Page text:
Inter-Research > DAO > v107 > n3 > p249-258  
Diseases of Aquatic Organisms

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DAO 107:249-258 (2014)  -  DOI:

Fourier-transformed infrared spectroscopy: a tool to identify gross chemical changes from healthy to yellow band disease tissues

Mayamarú Guerra1, Maria Antonieta López1, Ivan Estéves2, Ainhoa L. Zubillaga3, Aldo Cróquer4,*

1Unidad de Tecnología Laser y Optoelectrónica and 2Unidad de Geoquímica, Instituto Zuliano de Investigaciones Tecnológicas, Km 15 Carretera Via a La Cañada, Maracaibo 4001, Venezuela
3Departamento de Biología de Organismos and 4Departamento de Estudios Ambientales, Universidad Simón Bolívar, Apdo. 89000, Caracas, Venezuela
*Corresponding author:

ABSTRACT: Yellow band disease (YBD) is a common and wide-spread Caribbean syndrome that affects the genus Orbicella, a group of species that constitute the framework of Caribbean coral reefs. Previous studies have shown that the structure and function of bacterial assemblages vary between healthy tissues and YBD lesions; however, how the molecular composition of tissues varies as tissues transition from healthy to YBD has not been determined before. The present study provides the first survey of macromolecules found from healthy (H), apparently healthy (AH), transition (TR) and YBD tissues of Orbicella faveolata. For this, we used Fourier-transformed mid-infrared spectroscopy (FTIR) to compare absorption profiles as a proxy for the gross molecular composition of decalcified H, AH and YBD tissues. We found a significantly higher level of infrared absorption for bands assigned to lipids in H tissues compared to YBD tissues, suggesting that lipid compounds are more abundant in compromised tissues in relation to other macromolecules. We also found a lower level of intensity of bands assigned to carbohydrates and proteins in YBD tissues, compared to H and AH tissues. A similar pattern was observed for phospholipidic compounds in relation to fatty acids. This study is the first to show that healthy and YBD-compromised tissues have different infrared absorption profiles, suggesting that alterations in the biochemical composition occur during pathogenesis. Future studies should focus on determining the actual concentration of these compounds in H, AH, TR and YBD tissues and on testing the role of translocation of photoassimilates from H tissues and/or from endolithic algae to YBD tissues.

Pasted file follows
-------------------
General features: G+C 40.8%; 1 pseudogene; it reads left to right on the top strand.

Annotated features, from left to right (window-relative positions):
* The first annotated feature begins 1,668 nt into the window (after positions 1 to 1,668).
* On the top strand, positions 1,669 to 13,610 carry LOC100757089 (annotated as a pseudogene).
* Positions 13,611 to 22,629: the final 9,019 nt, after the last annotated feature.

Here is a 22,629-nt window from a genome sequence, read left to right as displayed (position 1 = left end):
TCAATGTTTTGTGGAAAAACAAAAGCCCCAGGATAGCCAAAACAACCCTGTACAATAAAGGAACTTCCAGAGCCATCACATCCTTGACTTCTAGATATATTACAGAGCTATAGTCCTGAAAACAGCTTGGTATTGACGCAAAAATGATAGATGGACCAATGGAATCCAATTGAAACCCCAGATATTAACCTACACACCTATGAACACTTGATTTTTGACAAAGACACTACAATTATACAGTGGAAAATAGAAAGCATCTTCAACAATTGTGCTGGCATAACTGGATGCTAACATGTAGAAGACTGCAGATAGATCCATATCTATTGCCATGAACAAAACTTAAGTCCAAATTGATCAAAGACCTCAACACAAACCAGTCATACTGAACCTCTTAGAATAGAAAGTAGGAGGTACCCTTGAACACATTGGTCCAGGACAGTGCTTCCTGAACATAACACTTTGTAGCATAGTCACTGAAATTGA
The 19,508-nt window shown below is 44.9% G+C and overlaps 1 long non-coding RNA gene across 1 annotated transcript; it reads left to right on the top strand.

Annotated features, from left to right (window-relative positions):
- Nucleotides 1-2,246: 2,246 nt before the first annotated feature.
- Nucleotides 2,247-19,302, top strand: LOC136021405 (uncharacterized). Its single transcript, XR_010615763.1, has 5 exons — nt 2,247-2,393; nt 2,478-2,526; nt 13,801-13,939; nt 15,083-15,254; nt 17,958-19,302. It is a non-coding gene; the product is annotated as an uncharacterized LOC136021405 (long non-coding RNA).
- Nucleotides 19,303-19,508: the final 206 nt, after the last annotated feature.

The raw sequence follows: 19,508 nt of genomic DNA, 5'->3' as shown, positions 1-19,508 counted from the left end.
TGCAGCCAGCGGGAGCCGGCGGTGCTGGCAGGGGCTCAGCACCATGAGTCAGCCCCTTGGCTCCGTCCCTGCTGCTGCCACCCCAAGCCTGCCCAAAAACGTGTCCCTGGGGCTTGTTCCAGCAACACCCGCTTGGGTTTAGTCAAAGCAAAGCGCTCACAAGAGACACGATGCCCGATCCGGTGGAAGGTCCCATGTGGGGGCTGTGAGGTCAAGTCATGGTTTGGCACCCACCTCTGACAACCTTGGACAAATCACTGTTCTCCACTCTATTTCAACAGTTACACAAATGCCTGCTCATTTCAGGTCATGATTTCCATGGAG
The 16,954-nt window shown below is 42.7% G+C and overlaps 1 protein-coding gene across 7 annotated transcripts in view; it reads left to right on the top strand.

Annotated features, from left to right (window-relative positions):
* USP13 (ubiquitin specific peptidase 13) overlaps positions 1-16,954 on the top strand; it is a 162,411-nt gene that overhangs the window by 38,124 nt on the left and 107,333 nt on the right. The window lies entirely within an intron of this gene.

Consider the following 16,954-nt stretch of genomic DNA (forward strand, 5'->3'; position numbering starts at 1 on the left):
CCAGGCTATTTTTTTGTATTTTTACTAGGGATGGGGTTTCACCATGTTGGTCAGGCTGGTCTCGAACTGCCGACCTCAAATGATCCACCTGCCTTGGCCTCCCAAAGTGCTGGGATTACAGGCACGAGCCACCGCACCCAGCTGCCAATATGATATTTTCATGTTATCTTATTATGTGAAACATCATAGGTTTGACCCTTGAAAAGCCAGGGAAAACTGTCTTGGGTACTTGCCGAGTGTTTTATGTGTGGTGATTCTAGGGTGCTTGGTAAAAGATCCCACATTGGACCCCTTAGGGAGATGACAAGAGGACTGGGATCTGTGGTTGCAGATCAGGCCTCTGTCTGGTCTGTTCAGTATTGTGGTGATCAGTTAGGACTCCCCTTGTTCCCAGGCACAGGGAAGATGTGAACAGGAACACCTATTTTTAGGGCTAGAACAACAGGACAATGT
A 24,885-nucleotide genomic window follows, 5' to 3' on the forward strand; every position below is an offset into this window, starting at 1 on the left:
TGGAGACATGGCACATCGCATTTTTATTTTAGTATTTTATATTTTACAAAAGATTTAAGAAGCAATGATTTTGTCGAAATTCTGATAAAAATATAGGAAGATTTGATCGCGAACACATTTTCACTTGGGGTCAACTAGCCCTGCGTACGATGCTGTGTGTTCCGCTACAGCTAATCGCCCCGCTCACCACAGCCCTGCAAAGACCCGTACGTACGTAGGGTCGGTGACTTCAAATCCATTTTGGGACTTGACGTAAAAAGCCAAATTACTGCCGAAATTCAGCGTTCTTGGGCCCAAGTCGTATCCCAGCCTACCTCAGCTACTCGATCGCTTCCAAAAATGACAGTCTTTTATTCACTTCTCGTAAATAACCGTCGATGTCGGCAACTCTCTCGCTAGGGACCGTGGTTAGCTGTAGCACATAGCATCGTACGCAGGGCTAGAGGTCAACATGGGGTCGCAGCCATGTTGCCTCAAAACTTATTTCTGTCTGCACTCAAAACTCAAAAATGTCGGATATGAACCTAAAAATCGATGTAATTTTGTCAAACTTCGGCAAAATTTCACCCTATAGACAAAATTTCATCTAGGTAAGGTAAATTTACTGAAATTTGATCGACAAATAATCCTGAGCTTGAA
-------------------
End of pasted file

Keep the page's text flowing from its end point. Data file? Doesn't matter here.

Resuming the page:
KEY WORDS: Coral diseases · Yellow band disease · Infrared spectroscopy · Tissue composition

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Cite this article as: Guerra M, López MA, Estéves I, Zubillaga AL, Cróquer A (2014) Fourier-transformed infrared spectroscopy: a tool to identify gross chemical changes from healthy to yellow band disease tissues. Dis Aquat Org 107:249-258.

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